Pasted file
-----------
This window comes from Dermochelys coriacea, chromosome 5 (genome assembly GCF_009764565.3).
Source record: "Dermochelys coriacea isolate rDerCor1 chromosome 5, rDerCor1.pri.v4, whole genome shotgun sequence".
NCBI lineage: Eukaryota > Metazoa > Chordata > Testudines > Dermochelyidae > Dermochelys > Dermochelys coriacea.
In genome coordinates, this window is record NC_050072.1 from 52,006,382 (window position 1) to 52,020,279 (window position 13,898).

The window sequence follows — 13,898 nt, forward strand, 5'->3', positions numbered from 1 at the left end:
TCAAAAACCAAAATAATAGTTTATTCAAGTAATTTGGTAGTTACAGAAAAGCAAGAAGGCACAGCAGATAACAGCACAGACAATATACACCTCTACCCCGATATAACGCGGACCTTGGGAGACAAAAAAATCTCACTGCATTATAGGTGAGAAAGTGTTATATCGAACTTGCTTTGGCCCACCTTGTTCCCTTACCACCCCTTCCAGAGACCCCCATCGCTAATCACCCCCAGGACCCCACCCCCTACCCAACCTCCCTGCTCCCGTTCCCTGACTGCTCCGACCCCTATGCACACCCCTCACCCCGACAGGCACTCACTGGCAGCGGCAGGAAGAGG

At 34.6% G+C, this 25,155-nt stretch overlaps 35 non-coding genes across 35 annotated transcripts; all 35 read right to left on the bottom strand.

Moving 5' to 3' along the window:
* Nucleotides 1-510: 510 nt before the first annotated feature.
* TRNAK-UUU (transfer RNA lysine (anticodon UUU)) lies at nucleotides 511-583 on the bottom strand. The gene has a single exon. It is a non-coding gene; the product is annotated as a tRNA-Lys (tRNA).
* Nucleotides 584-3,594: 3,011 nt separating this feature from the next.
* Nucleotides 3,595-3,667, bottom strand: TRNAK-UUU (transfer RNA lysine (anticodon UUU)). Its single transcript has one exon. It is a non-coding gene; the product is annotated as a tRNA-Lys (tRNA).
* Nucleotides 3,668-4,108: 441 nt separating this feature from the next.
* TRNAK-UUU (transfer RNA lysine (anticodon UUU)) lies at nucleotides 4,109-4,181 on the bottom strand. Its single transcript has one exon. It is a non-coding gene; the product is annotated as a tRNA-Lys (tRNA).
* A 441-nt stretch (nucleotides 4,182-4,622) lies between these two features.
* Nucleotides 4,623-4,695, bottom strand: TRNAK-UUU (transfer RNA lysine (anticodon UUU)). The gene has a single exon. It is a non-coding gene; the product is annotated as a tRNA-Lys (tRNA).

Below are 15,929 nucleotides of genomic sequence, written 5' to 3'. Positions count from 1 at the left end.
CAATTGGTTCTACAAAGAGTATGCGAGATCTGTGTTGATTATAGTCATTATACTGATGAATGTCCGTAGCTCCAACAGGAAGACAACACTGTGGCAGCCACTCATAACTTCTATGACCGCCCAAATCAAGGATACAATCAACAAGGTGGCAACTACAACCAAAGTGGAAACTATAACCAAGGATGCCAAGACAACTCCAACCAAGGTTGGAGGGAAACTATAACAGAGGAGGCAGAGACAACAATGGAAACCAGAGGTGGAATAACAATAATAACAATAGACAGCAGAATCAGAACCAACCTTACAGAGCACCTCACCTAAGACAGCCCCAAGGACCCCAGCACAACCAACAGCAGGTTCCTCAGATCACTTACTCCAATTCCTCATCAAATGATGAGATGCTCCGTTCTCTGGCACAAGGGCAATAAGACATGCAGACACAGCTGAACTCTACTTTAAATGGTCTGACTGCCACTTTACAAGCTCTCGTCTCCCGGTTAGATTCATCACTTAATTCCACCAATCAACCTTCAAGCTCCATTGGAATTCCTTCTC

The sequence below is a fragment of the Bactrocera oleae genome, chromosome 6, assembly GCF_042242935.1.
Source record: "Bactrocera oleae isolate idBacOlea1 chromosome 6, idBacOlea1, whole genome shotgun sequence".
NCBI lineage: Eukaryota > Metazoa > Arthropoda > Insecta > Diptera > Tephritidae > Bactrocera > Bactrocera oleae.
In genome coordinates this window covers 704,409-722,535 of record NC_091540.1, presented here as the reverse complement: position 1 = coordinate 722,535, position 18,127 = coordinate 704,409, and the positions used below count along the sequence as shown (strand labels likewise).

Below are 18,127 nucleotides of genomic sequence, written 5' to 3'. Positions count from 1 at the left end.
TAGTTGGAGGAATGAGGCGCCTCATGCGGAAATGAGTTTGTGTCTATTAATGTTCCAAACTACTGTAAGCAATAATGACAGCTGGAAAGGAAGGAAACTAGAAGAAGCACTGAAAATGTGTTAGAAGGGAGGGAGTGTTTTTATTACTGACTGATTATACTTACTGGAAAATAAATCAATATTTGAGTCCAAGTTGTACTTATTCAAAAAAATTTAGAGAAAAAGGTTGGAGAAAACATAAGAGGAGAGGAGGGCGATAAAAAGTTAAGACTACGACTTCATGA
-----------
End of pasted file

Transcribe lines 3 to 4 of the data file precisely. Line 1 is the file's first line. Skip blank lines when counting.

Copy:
NCBI lineage: Eukaryota > Metazoa > Chordata > Testudines > Dermochelyidae > Dermochelys > Dermochelys coriacea.
In genome coordinates, this window is record NC_050072.1 from 52,006,382 (window position 1) to 52,020,279 (window position 13,898).